A global report shows how the world changes its position; affecting children's physical activity levels


Children around the world do not move enough to maintain healthy growth and development, according to a global report published today.

Alliance Healthy Kids Global (AHKGA) report compiled 49 countries from six continents to evaluate global trends in youth's physical activity in developed and developing countries, Comparison of "Global Matrix 3.0" of grades.

The report showed that today's lifestyles – which increase in screen time, can be # 39; growth in communities and the increase in automated hand-held work – contributing to a public health problem that needs to be recognized as a global priority.

"Global trends, including too much screen time, contribute to a generation of non-active children and putting them on a dangerous journey," said Professor Mark Tremblay, President AHKGA, Senior Expert at the CHEO Research Institute in Canada and Professor of the University of Ottawa. "We have a general responsibility to change because inactive children are at risk for physical, mental, social and mental health problems. Challenges will face a number of challenges, including climate change, increase accuracy, and the effects of rapid technological change. They need to be physically active in order to become a healthy, sustainable adult who can survive and succeed in changing world. "

AHKGA's international comparison comprises 517 experts created 49 rural reporting cards, and # 39; Record 10 common indicators related to the physical activity of children and young people. The resulting report will be completed. explore world-wide patterns, and show how our world is changing; affecting children's physical activity levels. There is an increase in screen time and increasing technology and technology; including an important time to be spent better and engage in a wide range of physical activities; and the increased use of motor transport changes physical activity levels across the world.

"Reverse against these lifestyles requires a social engineering, not just an engineering that has been built, and the challenges change according to the level of development of each country," said Dr Tremblay. "It can take many societies to cooperate to transport behavior to play children properly and to be active and preserved. We hope this report will be cited for activities for societies all over the world. "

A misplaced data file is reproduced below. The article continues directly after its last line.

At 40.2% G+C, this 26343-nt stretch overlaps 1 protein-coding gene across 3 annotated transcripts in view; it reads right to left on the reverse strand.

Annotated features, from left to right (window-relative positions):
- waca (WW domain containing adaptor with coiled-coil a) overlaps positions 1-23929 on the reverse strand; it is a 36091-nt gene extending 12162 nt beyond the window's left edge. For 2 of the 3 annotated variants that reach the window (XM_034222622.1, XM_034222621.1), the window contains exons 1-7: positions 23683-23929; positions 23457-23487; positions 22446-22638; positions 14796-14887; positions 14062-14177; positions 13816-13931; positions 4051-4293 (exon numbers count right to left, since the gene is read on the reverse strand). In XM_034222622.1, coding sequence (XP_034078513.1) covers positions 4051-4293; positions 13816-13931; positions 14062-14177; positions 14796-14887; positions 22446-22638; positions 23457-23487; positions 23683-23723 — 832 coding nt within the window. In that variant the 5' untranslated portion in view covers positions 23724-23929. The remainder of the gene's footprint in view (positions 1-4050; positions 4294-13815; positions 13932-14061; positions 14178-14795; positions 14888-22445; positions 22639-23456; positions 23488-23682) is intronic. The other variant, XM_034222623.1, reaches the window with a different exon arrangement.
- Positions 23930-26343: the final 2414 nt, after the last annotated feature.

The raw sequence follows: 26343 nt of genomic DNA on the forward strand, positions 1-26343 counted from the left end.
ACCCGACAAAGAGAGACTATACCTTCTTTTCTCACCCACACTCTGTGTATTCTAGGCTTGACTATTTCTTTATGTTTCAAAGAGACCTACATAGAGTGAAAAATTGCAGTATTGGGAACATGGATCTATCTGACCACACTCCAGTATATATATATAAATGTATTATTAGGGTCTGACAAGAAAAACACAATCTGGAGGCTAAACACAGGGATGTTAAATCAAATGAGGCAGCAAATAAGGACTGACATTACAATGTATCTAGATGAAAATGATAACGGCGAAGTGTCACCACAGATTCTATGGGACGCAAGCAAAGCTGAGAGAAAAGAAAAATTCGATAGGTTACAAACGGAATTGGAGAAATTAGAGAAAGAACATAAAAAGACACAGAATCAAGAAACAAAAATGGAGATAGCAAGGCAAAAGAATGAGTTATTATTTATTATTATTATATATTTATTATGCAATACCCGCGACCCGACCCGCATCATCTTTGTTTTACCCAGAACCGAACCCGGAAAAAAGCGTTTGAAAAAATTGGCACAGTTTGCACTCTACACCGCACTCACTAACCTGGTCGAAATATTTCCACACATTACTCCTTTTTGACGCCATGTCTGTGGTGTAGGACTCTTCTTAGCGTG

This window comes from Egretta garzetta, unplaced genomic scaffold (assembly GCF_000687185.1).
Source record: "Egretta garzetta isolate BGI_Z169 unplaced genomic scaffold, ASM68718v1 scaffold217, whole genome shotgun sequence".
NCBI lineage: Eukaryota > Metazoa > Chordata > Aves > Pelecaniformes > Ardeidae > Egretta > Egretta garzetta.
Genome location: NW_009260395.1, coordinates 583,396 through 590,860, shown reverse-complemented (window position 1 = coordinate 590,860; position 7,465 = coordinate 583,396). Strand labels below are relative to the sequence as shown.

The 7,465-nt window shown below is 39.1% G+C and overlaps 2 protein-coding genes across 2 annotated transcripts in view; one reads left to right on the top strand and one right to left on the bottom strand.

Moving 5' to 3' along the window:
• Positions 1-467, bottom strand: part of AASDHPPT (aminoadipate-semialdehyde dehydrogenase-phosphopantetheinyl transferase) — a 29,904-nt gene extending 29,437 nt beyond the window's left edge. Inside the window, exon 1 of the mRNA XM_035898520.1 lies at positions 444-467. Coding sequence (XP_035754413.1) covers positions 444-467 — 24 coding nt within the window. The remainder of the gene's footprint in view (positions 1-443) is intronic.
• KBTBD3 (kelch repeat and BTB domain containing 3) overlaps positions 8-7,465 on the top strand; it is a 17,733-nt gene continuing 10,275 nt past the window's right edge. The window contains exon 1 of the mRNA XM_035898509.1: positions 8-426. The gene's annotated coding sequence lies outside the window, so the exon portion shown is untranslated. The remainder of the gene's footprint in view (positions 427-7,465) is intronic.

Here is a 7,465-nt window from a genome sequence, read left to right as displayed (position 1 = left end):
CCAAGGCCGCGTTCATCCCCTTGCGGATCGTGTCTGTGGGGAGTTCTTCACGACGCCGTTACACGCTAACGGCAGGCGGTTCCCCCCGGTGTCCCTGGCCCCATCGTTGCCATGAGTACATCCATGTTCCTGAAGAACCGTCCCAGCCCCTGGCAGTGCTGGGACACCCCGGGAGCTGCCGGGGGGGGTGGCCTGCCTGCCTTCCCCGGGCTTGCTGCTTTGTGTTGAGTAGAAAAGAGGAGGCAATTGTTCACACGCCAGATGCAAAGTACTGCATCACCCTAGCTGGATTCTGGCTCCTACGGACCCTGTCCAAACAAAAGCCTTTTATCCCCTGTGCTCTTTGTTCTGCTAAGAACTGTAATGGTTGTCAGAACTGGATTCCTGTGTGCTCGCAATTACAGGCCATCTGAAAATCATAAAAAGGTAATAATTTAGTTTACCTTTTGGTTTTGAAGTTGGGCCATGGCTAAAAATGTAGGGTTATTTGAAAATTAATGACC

Learning from each other

Countries with their younger children and young people in general, including Slovenia, Zimbabwe and Japan, all are trustworthy in different ways to move children but who are consistent with all that physical activity is driven by a cultural orientation that a & # 39; great influence on it. It is not an option to be active but a way of life.

  • Slovenia received the best indicators for Physical Activity in general (A?), Families and Lords (B +), and Government (A), and received a total average level of B.
    Slavic's key feature is the importance of sporting the culture of this country almost 30 years ago, since "Solar is intended to see sport as an effective tool in fostering self-identity national among citizens and making global identity bids. "
  • Zimbabwe is reporting higher levels of overall Physical Activity (C +) and irrelevant comments (B).
    Most physical activity is a affecting active transport that is essential in everyday life for most children in Zimbabwe.
  • Japan was at the best stages for Active Transportation (A?) And Fitness Fitness (A), and no marks were lower than C?.
    Japan has been very basic for "walking to school use" which was conferred on the implementation of the School Education Act, which was implemented in 1953. It states that public primary schools should to be within 4 kilometers, and for public high schools or more than 6 kilometers from the student home.

"We can learn from each other to develop the world-wide features," said Professor Peter Katzmarzyk, Vice President AHKGA and Deputy Executive Director for Public Health and Health Sciences in the Bio Research Center – Medical in Pennington in Baton Rouge, Louisiana. "Corporate non-activity is a global issue and we can not be abandoned further. As a result of our children's health and income, we need to build a corporate activity into all the societies, and change social changes so that children can move. "

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